The show is now in its 248thÂ year, having been held annually since its inception in 176. The worldâ€™s largest open-submission exhibition (that means anyone can submit work) was for decades out of step with the times, its walls packed from floor to ceiling with the efforts of the die-hard academic and eccentric amateur . In recent years, it has been criticized for promoting art that is reactionary and behind the times. This year, however, under the leadership of sculptor Richard Wilson, the Royal Academy has attempted to inject new life into the show. The results are interesting, but distinctly mixed.. While the past 20 years have seen huge changes, with the hang of the works ever sparser and more elegant (until now), and the selection vastly more contemporary, its ability to still seem quintessentially, strawberries-and-cream British remains â€“ and not unpleasantly so.
This yearâ€™s exhibition, boasting 1,240 works, has been co-ordinated by sculptorÂ Richard WilsonÂ â€“ best known for filling a room in the old incarnation of the Saatchi gallery with sump oil â€“ with an emphasis (for reasons that are unclear) on artist partnerships.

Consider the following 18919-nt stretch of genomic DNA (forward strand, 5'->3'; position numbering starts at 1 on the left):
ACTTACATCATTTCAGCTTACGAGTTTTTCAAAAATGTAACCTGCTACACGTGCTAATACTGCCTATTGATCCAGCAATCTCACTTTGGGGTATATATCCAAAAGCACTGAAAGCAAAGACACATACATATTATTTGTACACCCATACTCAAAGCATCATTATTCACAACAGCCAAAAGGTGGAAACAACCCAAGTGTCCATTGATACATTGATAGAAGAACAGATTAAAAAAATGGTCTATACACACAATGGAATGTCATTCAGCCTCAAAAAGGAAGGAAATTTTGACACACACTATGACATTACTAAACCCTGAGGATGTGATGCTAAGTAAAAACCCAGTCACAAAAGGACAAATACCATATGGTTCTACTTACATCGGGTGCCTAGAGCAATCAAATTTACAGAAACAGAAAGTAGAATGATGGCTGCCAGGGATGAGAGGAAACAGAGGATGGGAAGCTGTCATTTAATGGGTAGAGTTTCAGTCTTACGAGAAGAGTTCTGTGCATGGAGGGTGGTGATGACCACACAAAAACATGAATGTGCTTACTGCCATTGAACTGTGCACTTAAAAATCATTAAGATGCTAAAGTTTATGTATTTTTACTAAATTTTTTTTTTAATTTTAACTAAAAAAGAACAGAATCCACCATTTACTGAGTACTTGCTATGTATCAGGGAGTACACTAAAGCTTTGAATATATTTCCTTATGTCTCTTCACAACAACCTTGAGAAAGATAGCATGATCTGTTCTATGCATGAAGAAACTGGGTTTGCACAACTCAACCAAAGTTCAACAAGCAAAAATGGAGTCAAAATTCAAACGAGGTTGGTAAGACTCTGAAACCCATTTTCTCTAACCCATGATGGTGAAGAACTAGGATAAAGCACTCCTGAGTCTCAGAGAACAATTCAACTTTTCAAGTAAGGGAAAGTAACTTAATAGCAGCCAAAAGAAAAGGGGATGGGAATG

Choosing a theme based on artistsâ€™ working practices rather than their approaches means that the works have little or nothing to do with each other. In some ways this relates to part of the Summer Exhibitionâ€™s charm; as the worldâ€™s largest open submission exhibition, work ranges from the weird to the wonderful, with subject matter concerning the mundane to the divine.
Huge, hyper-detailed photographs of Chernobyl taken by artist-twins Jane and Louise Wilson hang on the entrance staircase, a riposte presumably to the Academyâ€™s complacent opulence. Later in the show, YBA bad boys (and brothers) theÂ Chapman BrothersÂ give us The New Arrival, a family of eyeless mannequins regarding a machine in which a couple of flayed male heads suck female breasts. Itâ€™s fairly horrible and suggests the pair are painfully in need of a few new ideas.
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